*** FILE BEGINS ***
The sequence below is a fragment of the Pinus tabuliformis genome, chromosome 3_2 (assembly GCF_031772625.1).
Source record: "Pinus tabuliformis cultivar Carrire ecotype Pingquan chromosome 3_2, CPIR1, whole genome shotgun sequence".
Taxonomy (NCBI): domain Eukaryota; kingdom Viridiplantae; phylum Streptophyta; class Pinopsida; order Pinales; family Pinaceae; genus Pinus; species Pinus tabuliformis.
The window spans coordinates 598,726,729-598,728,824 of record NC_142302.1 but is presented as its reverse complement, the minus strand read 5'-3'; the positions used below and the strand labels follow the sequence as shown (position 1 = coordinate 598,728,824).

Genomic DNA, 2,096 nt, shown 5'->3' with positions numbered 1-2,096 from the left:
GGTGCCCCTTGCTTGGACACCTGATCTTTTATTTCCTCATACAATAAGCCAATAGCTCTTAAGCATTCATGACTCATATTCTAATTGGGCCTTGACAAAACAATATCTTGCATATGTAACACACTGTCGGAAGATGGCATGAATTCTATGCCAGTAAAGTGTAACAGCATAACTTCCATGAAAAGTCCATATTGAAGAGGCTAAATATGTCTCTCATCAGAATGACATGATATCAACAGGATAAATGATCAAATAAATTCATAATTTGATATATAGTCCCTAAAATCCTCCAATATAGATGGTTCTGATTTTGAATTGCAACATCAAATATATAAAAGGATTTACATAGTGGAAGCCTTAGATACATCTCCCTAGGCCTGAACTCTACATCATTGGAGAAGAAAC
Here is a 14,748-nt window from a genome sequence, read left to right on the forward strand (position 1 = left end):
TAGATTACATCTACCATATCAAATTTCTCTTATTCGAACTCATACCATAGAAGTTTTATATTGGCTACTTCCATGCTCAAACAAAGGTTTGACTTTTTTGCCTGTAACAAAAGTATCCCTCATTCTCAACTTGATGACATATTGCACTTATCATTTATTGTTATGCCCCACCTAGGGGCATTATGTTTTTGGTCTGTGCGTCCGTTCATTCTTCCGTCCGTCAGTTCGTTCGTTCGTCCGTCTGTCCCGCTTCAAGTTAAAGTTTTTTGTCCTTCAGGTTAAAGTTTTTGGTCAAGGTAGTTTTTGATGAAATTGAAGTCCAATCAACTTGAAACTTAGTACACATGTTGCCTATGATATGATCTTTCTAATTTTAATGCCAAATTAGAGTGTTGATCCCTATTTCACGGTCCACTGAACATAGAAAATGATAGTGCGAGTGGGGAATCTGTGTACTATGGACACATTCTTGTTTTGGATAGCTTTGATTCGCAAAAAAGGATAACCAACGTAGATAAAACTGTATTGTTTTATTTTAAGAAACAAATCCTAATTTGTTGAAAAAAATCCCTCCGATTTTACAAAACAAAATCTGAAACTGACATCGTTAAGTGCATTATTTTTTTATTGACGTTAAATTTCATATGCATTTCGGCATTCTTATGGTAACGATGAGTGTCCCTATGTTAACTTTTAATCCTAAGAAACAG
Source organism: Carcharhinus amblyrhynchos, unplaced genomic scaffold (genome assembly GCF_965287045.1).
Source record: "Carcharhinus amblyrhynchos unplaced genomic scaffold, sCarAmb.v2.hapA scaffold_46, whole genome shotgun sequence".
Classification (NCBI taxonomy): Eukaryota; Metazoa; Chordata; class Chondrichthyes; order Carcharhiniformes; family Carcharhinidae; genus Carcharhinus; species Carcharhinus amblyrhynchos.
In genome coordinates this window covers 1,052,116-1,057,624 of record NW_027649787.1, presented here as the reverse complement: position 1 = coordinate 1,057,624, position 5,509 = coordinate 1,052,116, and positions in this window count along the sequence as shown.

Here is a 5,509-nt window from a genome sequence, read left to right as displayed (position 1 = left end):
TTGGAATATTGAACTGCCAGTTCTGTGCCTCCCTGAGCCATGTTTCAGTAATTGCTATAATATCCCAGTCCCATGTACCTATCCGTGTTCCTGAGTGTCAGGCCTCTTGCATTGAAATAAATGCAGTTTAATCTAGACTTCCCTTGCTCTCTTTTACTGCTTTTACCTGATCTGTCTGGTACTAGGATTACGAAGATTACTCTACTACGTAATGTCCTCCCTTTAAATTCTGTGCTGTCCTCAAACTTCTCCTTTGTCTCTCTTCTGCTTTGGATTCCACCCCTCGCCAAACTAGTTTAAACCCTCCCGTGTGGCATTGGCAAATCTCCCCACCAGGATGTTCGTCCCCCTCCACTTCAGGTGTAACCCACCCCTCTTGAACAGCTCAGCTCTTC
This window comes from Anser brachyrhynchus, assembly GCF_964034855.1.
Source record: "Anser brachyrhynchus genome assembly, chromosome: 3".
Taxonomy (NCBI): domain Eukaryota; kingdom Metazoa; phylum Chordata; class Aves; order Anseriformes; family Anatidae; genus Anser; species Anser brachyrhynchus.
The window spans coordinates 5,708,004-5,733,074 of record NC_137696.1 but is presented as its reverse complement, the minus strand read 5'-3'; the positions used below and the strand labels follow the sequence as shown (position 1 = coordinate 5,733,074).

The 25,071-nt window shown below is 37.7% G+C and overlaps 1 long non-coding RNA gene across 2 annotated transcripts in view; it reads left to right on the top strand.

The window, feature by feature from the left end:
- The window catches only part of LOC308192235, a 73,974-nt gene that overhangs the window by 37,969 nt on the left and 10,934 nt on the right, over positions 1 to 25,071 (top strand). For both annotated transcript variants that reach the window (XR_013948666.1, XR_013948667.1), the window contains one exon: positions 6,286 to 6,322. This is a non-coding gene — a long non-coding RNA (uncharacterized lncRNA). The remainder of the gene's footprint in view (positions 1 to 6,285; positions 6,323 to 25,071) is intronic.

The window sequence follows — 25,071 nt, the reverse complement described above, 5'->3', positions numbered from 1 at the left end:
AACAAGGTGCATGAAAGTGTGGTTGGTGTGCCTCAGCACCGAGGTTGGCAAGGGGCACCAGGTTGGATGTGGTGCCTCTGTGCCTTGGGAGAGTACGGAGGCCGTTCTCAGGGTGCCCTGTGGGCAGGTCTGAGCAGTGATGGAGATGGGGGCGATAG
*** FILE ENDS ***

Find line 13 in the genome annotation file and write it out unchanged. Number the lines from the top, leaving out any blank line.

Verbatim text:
Here is a 5,509-nt window from a genome sequence, read left to right as displayed (position 1 = left end):